Where I live (and I'm guess many other places) the population keeps growing and growing.   I think the more crowded it gets the more frustrated people get, and the lack of courtesy it's one of those things.    Any time I'm in small towns, it always feels a little oldschool.    The polite factor always seems way up.  People aren't as stressed out and way more calm.    That's my thought's anyways.   Humans probably aren't meant to be sardined into cities the way we are now.    Everyone's in your way, and you're in everyone else's way (the walmart/costco dilemma).   Everyone gets frustrated, and sometimes they can't bottle it in.
  • HughFreakingDillonHughFreakingDillon WinnipegPosts: 10,622
    Zod said:
    I try to be courteous and most of the time I think I am, but I do have a theory.

    Where I live (and I'm guess many other places) the population keeps growing and growing.   I think the more crowded it gets the more frustrated people get, and the lack of courtesy it's one of those things.    Any time I'm in small towns, it always feels a little oldschool.    The polite factor always seems way up.  People aren't as stressed out and way more calm.    That's my thought's anyways.   Humans probably aren't meant to be sardined into cities the way we are now.    Everyone's in your way, and you're in everyone else's way (the walmart/costco dilemma).   Everyone gets frustrated, and sometimes they can't bottle it in.
    i would say that theory is damn near factual. sure, there are negatives in all walks of life, but basically the smaller the center, the more relaxed the populace. you go to a small town and strangers smile at you, say good morning, shit like that.  you don't see that in big cities much. it's just a completely different mindset. 
  • oftenreadingoftenreading Victoria, BCPosts: 5,852
    Zod said:
    I try to be courteous and most of the time I think I am, but I do have a theory.

    Where I live (and I'm guess many other places) the population keeps growing and growing.   I think the more crowded it gets the more frustrated people get, and the lack of courtesy it's one of those things.    Any time I'm in small towns, it always feels a little oldschool.    The polite factor always seems way up.  People aren't as stressed out and way more calm.    That's my thought's anyways.   Humans probably aren't meant to be sardined into cities the way we are now.    Everyone's in your way, and you're in everyone else's way (the walmart/costco dilemma).   Everyone gets frustrated, and sometimes they can't bottle it in.
    i would say that theory is damn near factual. sure, there are negatives in all walks of life, but basically the smaller the center, the more relaxed the populace. you go to a small town and strangers smile at you, say good morning, shit like that.  you don't see that in big cities much. it's just a completely different mindset. 

    I think it also depends on how the society has developed. The USA is a big country and people have traditionally had a lot of space, so they're not used to having to deal with close quarters. The Japanese, in contrast, have always been aware of their tiny and non-expandable landmass and their culture has developed ways to deal with this, with a lack of expectation of privacy, a tolerance for minimal personal space (for instance, standing in line), and a high premium put on social politeness.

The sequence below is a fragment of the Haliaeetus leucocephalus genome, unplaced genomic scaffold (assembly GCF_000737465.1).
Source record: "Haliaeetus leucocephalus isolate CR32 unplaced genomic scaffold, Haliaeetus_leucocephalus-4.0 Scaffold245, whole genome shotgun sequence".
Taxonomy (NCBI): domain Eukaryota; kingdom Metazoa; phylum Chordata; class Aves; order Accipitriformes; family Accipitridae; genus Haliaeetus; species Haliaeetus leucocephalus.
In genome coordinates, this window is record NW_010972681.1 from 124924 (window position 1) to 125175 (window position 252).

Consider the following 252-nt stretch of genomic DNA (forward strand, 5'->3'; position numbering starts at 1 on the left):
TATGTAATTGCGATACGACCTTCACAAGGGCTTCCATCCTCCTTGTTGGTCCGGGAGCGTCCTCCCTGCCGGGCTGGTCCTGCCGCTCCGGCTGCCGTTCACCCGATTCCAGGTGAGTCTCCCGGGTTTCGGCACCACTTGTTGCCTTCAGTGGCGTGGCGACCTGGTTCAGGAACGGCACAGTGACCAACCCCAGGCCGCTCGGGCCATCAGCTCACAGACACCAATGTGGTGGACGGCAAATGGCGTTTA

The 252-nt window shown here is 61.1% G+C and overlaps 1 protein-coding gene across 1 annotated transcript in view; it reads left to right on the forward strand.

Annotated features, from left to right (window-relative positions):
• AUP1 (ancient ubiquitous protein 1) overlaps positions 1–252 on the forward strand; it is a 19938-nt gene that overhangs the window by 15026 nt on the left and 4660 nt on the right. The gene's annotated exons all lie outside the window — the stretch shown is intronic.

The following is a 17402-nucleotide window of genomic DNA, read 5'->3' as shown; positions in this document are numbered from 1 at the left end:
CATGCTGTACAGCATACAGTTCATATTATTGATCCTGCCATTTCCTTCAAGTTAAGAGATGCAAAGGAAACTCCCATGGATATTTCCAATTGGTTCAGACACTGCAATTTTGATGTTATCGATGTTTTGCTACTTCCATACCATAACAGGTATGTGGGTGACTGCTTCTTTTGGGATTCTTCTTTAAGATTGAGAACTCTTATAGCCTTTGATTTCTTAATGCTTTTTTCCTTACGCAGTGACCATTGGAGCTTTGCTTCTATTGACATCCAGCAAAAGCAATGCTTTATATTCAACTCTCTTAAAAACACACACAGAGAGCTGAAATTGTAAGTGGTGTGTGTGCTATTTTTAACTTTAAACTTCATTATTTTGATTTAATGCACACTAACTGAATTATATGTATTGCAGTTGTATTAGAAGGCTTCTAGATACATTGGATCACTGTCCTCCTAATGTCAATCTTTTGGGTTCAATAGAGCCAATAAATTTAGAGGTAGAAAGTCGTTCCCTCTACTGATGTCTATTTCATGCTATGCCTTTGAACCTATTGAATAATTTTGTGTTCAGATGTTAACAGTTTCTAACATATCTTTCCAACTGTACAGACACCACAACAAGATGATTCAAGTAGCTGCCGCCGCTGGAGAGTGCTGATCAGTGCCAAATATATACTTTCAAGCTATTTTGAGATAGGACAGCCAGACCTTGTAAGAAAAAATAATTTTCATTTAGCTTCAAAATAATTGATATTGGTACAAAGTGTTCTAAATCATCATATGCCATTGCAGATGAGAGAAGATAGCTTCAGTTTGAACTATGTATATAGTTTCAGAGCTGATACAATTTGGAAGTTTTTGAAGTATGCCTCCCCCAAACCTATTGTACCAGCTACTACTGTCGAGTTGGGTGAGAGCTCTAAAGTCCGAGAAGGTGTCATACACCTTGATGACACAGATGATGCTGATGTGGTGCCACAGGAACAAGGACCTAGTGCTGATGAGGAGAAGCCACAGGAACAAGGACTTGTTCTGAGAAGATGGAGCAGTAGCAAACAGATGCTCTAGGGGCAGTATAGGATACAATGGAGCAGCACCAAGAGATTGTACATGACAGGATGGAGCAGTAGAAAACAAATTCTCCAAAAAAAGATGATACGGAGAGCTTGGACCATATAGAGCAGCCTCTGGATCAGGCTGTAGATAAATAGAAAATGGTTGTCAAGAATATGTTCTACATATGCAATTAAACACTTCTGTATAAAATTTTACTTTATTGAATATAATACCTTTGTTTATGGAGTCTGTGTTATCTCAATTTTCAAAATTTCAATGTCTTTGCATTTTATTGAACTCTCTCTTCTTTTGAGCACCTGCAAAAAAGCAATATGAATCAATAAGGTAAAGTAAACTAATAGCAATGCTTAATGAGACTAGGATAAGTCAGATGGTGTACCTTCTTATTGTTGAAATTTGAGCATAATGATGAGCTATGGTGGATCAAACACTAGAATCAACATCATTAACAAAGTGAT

my small self... like a book amongst the many on a shelf
  • brianluxbrianlux Moving through All Kinds of Terrain.Posts: 20,264
    Zod said:
    I try to be courteous and most of the time I think I am, but I do have a theory.

    Where I live (and I'm guess many other places) the population keeps growing and growing.   I think the more crowded it gets the more frustrated people get, and the lack of courtesy it's one of those things.    Any time I'm in small towns, it always feels a little oldschool.    The polite factor always seems way up.  People aren't as stressed out and way more calm.    That's my thought's anyways.   Humans probably aren't meant to be sardined into cities the way we are now.    Everyone's in your way, and you're in everyone else's way (the walmart/costco dilemma).   Everyone gets frustrated, and sometimes they can't bottle it in.
    i would say that theory is damn near factual. sure, there are negatives in all walks of life, but basically the smaller the center, the more relaxed the populace. you go to a small town and strangers smile at you, say good morning, shit like that.  you don't see that in big cities much. it's just a completely different mindset. 

    I think it also depends on how the society has developed. The USA is a big country and people have traditionally had a lot of space, so they're not used to having to deal with close quarters. The Japanese, in contrast, have always been aware of their tiny and non-expandable landmass and their culture has developed ways to deal with this, with a lack of expectation of privacy, a tolerance for minimal personal space (for instance, standing in line), and a high premium put on social politeness.
    If they were as environmentally conscious as they are polite, it would be heaven on earth.  Though touted as being a progressively "green" country, sadly, they have major transgressions regarding ocean wildlife and are dead set on keeping their nuclear power plants threatening their own country, the Pacific Ocean and beyond. 
    We're living on the edge of something big. It's a fantastic time in history to be alive.
    AMT, 1.25.15, 00:36 hrs.
    ***********
    M.I.T.S.